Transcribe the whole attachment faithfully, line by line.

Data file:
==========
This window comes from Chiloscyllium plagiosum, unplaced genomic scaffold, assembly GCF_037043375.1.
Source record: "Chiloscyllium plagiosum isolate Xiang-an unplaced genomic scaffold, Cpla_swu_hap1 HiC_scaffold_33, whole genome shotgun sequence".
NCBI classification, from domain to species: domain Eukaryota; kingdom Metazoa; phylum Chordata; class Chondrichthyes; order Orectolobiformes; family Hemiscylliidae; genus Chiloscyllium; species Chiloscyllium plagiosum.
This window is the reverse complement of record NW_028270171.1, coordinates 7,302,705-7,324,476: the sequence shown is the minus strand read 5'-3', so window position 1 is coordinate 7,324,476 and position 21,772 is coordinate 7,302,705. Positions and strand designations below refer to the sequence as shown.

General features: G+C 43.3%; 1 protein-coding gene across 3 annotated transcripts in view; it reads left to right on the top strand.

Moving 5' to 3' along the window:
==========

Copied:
This window comes from Chiloscyllium plagiosum, unplaced genomic scaffold, assembly GCF_037043375.1.
Source record: "Chiloscyllium plagiosum isolate Xiang-an unplaced genomic scaffold, Cpla_swu_hap1 HiC_scaffold_33, whole genome shotgun sequence".
NCBI classification, from domain to species: domain Eukaryota; kingdom Metazoa; phylum Chordata; class Chondrichthyes; order Orectolobiformes; family Hemiscylliidae; genus Chiloscyllium; species Chiloscyllium plagiosum.
This window is the reverse complement of record NW_028270171.1, coordinates 7,302,705-7,324,476: the sequence shown is the minus strand read 5'-3', so window position 1 is coordinate 7,324,476 and position 21,772 is coordinate 7,302,705. Positions and strand designations below refer to the sequence as shown.

General features: G+C 43.3%; 1 protein-coding gene across 3 annotated transcripts in view; it reads left to right on the top strand.

Moving 5' to 3' along the window: